Bob Bury

Reveal the risks of implementing the Health Bill

Well, here we go again. As Circle come riding to the rescue of the struggling Hinchingbrooke Hospital, we learn that their risk exposure is to be limited to £7m, which equates to approximately 0.7% of the NHS funds it will be responsible for over the term of the contract. Any surpluses they make will be split between Circle and the NHS.

Sound familiar? It should, because it was the estimate of ‘risk’ that was used to make the now discredited PFI initiative of the previous government look so attractive. By artificially inflating the level of risk to which the companies tendering for contracts would be exposed, the politicians made the business cases for PFI stack up. Of course, it turned out that these contracts were not actually very risky at all, which is why companies were able to make profits from building the new hospitals and then make another load of dosh by milking the NHS for the next 30 years as they maintain the buildings.

In fact, the risk was actually so low that a secondary market in PFI contracts sprang up, with quite a few firms taking the profit from putting the buildings up, then selling the contracts on for another fat profit to other providers who still felt able to get a good return on their investment from managing the PFI estate.

I suppose we should be grateful that this time the politicians are at least being up front about the way they are skewing the rules to the advantage of the private sector, but it does indicate that in their rush to involve new providers, the playing field will be far from level.

Still, no-one could accuse Andrew Lansley of being ‘up front’ in his attempts to get his pernicious Health and Social Care Bill through the Lords. Despite being ordered by the Information Commissioner to reveal the contents of the strategic risk register relating to the Bill, he is still stonewalling, on the grounds that publication of the report would ‘jeopardise the success of the policy’.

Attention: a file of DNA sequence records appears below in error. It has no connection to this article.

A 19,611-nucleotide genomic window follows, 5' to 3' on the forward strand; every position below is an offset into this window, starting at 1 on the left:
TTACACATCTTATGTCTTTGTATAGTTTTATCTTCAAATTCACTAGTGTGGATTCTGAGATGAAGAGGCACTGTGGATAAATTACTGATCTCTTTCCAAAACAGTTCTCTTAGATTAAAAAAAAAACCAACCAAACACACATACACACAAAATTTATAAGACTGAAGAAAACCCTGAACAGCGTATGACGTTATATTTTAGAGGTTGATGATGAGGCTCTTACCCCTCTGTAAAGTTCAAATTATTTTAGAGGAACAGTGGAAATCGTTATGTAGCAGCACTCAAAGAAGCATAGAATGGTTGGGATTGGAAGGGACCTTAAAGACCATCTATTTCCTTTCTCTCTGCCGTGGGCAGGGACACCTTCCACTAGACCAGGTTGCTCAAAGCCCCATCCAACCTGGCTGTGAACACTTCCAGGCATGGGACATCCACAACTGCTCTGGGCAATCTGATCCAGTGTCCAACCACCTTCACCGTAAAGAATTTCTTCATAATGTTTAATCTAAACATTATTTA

Well, quite. In other words, Lansley knows that the report, which details the risks for the NHS of implementing his changes, will confirm that the fears many of us have are well-founded, and might just lead the Peers to vote it down, or insist on root and branch amendments. Actually, now I think about it I’m wrong. He is not just being up front, he is being frankly shameless by effectively admitting that he can only get the Bill through if he stifles any debate on its likely adverse effects.

I hope readers will join me and many others in emailing their MP and asking them to tell Lansley to comply with the commissioners demands to release the report. It’s easy – just click here.

And to think it was only 18 months ago that we were hugging ourselves in relief that we’d got shot of New Labour. They really are all the same, aren’t they?

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4 Responses to “Reveal the risks of implementing the Health Bill”

  1. tom goodfellow says:


    Please post something funny next time.

    I am getting so depressed with all this stuff, true though it is!

  2. Bob Bury says:

    I’ll try, Tom. In the meantime, Jerry Nelson is back to cheer us all up!

  3. Mark II says:

    Looks like Lansley is going to have to reveal his dirty laundry after all …

  4. Bob Bury says:

    Yes Mark, but he’s still stone-walling, and it looks as if he might string it out long enough to get the bill through the Lords.vvc65

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